By Matt Sabo,
Young scallops are thriving off the mid-Atlantic coast, boding well for the catch three years from now when Virginia watermen ply the waters of what's considered the most valuable wild scallop fishery in the world.
Recent surveys by researchers from the Virginia Institute of Marine Science found an abundance of 2-year-old scallops in the first two of the year's five assessments of the bivalves.
A record-breaking number of scallop seed were observed in late April in the DelMarVa closed area — off the coast of Delaware and the Eastern Shore of Maryland and Virginia —and in early May in the Hudson Canyon closed area located off the coast of New Jersey, said Bill DuPaul, a VIMS emeritus professor. A survey, called a tow, in the northern part of the Hudson Canyon closed area yielded more than 13,000 seed.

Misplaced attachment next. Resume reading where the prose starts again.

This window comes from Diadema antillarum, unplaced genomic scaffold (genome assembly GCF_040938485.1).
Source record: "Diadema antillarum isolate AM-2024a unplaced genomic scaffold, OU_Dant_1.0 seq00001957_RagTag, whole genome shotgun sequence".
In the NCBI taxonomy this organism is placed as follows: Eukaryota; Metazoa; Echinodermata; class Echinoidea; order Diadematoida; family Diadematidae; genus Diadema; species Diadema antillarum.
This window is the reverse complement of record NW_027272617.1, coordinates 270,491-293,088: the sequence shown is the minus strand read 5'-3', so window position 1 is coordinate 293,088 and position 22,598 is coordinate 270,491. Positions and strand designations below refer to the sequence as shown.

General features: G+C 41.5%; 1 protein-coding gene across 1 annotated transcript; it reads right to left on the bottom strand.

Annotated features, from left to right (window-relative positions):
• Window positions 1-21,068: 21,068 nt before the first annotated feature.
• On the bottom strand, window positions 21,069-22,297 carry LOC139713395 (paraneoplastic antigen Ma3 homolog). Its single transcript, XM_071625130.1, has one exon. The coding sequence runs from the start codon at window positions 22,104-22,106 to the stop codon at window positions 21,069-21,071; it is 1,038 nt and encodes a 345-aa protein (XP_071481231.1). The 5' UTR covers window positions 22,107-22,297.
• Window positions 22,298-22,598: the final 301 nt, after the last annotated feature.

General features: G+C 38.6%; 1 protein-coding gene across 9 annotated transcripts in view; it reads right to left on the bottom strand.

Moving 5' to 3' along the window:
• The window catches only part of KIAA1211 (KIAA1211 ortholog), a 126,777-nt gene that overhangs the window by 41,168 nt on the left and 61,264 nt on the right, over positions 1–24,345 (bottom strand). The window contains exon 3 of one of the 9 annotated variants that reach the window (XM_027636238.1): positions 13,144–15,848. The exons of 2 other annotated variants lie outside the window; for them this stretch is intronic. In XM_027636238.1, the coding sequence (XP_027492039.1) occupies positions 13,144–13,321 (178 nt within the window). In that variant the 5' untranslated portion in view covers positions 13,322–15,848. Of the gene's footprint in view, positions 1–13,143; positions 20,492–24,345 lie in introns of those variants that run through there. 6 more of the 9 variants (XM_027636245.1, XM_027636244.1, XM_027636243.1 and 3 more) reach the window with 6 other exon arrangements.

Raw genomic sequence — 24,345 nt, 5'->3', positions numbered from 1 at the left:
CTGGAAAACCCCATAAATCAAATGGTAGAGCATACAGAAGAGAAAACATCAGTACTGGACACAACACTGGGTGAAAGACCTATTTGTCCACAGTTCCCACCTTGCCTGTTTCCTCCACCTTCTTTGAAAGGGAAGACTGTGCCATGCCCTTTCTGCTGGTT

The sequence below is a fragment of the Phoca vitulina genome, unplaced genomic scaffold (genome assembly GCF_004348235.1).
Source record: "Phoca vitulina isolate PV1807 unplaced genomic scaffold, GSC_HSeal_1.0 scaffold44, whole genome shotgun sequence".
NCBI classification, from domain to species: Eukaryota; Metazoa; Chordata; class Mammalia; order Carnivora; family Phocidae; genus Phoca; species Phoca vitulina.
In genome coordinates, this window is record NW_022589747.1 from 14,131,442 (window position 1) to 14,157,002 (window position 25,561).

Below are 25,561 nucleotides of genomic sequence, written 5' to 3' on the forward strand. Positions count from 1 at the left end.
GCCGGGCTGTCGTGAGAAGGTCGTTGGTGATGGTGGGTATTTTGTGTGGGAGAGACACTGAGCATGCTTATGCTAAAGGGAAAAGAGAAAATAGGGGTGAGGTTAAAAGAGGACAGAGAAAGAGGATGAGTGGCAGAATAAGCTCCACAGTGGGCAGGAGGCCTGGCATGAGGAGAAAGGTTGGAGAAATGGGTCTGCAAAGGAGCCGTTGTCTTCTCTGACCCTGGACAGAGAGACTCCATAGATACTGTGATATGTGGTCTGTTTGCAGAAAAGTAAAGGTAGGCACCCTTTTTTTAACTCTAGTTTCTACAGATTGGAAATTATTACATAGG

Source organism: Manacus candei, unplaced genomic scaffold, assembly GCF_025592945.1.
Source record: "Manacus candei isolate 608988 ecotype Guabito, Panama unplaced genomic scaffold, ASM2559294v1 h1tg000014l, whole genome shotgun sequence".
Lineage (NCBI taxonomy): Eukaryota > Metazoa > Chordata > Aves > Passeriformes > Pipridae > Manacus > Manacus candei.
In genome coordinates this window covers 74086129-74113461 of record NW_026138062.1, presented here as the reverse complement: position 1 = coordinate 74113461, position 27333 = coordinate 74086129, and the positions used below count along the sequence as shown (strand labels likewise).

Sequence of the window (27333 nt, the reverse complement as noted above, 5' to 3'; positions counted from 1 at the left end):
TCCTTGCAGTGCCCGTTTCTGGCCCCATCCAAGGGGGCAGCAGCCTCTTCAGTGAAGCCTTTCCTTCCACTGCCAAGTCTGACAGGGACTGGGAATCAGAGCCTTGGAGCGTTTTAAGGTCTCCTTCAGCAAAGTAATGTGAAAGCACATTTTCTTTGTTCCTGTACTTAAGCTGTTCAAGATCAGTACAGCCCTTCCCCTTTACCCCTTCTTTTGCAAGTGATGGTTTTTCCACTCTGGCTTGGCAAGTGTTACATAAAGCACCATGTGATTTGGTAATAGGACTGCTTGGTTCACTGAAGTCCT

"Anything over 100 seed scallops per tow is pretty good, anything above 1,000 is excellent and anything above 10,000 is remarkable," DuPaul said.